The clinical course regarding pseudogout is very similar to gout, except that the symptoms are not as acute as with gout. It appears that CPPD crystals are a byproduct of degenerative or metabolic tissue changes.
This explains why pseudogout is often associated with other rheumatological diseases such as calcific rotator cuff tendinitis, calcific bursitis, degenerative arthritis and gout. There are also associations with metabolic diseases such as hypothyroidism, hemochromatosis, hyperparathyroidism and amyloidosis (Ref. 2). CCPD crystal disease is a disease of persons older than 60 years of age.
Signs and symptoms
Pseudogout presents as an acute attack similar to gout, affecting mainly the knee, wrist or shoulder. The diagnosis is often more difficult than that of gout as the CPPD crystals are not as concentrated in the synovial fluid. However, with centrifugation and a lab that specializes in its detection the diagnosis is now easier to make.
Diagnostic Tests For Pseudogout
This is described in detail on another page (under “Diagnosis Of Pseudogout “, see Related Page links below).
Treatment of pseudogout
The acute joint pain responds very well to colchicine therapy. Antiinflammatories such as NSAIDs or Cox-2 inhibitors will help very well for arthritis of joints and for calcific tendinitis or bursitis cases affected by pseudogout. Maintenance therapy on low dose colchicine can be used longterm, but must be balanced by the physician and patient against the toxic side-effects on the bone marrow and kidneys. Occasionally there is a patient where all therapies fail and severe joint destruction results.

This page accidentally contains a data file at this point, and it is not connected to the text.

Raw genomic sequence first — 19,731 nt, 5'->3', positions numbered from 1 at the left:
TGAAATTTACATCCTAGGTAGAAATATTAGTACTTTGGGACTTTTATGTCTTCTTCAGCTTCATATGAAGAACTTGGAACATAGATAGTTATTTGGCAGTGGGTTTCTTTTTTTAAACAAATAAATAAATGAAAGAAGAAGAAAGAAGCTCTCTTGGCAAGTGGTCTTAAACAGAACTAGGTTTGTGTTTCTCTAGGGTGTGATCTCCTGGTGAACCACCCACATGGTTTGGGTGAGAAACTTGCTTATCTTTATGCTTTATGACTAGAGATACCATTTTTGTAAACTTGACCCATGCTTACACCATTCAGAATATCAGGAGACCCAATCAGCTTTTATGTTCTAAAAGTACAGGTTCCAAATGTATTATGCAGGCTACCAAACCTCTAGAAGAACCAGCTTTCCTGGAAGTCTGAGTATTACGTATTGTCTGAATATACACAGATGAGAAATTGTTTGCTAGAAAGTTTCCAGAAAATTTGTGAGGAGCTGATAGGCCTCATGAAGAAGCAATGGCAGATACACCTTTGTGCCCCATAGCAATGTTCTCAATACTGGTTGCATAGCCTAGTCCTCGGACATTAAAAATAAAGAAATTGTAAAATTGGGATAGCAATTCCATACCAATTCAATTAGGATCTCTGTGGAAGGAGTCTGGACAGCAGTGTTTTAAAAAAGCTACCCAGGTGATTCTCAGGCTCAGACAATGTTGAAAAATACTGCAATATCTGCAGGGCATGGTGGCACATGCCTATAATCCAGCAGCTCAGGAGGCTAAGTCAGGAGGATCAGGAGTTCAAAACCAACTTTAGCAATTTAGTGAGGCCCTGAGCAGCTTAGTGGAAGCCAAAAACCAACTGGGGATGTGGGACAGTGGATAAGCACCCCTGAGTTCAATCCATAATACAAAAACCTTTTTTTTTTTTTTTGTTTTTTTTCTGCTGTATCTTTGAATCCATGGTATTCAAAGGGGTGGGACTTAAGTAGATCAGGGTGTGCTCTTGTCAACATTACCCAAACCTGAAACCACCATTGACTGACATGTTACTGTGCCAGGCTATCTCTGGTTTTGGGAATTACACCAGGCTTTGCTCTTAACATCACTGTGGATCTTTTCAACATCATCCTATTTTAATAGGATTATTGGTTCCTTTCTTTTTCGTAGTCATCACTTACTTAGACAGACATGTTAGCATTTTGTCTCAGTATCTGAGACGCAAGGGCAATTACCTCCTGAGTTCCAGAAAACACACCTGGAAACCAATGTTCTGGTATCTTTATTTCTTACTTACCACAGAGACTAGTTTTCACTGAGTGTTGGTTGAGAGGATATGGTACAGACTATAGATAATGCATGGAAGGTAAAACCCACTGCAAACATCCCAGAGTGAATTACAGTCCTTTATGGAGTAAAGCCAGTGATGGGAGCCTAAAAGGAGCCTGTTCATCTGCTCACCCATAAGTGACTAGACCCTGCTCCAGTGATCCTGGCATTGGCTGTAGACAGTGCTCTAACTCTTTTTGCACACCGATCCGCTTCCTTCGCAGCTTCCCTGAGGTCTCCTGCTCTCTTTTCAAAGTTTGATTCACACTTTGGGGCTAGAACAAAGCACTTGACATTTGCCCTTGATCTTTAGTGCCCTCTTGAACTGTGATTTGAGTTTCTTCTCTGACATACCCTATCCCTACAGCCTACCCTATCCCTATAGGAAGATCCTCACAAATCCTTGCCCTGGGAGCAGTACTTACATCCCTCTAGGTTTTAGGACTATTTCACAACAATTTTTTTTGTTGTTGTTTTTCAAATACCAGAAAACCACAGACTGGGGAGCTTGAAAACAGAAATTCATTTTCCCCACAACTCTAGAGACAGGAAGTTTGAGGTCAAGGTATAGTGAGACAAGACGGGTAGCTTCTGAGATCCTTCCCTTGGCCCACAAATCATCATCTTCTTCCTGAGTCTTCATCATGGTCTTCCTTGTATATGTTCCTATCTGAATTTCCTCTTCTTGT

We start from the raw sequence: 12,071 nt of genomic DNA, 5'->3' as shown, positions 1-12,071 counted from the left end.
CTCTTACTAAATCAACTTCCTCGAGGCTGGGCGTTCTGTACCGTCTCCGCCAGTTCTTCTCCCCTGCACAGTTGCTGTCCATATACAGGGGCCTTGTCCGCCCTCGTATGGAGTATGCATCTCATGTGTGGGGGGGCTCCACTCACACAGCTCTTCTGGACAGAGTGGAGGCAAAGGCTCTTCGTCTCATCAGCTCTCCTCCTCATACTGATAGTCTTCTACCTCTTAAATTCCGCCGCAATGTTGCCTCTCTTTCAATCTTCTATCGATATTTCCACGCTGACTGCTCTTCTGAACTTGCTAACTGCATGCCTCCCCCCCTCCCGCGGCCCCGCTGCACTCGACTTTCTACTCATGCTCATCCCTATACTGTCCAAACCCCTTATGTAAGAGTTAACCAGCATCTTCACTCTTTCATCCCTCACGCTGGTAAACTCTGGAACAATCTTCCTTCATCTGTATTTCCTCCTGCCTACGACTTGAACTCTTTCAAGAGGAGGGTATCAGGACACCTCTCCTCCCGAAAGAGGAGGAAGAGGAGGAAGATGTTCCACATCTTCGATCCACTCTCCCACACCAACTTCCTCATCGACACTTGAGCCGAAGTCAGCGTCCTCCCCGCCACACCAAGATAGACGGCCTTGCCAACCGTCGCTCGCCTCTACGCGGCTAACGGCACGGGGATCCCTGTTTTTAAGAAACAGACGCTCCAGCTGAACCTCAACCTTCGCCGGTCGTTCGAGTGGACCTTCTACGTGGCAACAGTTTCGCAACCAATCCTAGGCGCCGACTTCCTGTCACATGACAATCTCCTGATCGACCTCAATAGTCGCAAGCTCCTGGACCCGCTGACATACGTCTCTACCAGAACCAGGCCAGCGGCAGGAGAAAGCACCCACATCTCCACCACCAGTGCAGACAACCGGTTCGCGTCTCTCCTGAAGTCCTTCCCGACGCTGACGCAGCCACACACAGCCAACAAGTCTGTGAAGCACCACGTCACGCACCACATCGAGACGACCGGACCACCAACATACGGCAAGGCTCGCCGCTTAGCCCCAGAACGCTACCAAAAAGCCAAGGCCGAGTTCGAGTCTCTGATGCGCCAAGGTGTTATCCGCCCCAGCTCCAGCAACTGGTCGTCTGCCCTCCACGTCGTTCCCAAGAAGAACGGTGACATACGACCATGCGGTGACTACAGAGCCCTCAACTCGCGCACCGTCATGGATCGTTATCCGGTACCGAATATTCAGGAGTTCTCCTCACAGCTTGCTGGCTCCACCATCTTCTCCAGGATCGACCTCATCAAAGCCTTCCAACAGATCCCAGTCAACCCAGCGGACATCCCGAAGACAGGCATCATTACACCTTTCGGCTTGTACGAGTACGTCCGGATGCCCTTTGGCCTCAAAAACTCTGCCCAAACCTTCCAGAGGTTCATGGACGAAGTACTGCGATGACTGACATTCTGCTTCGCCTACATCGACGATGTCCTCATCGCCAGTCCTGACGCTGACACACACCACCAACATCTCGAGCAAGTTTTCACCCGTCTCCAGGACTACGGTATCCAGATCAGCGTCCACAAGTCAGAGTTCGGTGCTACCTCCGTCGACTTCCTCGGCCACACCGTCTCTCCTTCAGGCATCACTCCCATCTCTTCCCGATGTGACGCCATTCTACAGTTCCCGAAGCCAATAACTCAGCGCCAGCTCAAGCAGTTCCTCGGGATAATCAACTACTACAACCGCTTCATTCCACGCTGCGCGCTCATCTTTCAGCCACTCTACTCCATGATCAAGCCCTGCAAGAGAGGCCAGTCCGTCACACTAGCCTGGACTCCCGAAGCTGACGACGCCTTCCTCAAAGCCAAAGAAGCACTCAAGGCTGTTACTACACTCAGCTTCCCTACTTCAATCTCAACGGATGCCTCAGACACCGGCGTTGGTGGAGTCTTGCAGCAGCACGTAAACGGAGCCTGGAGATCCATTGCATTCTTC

1. The Merck Manual, 7th edition, by M. H. Beers et al., Whitehouse Station, N.J., 1999. Chapter 55.
2. ABC of rheumatology, second edition, edited by Michael L. Snaith , M.D., BMJ Books, 1999.
3. Goldman: Cecil Textbook of Medicine, 21st ed.(©2000)W.B.Saunders
4. Ferri: Ferri’s Clinical Advisor: Instant Diagnosis and Treatment, 2004 ed., Copyright © 2004 Mosby, Inc.
5. Rakel: Conn’s Current Therapy 2004, 56th ed., Copyright © 2004 Elsevier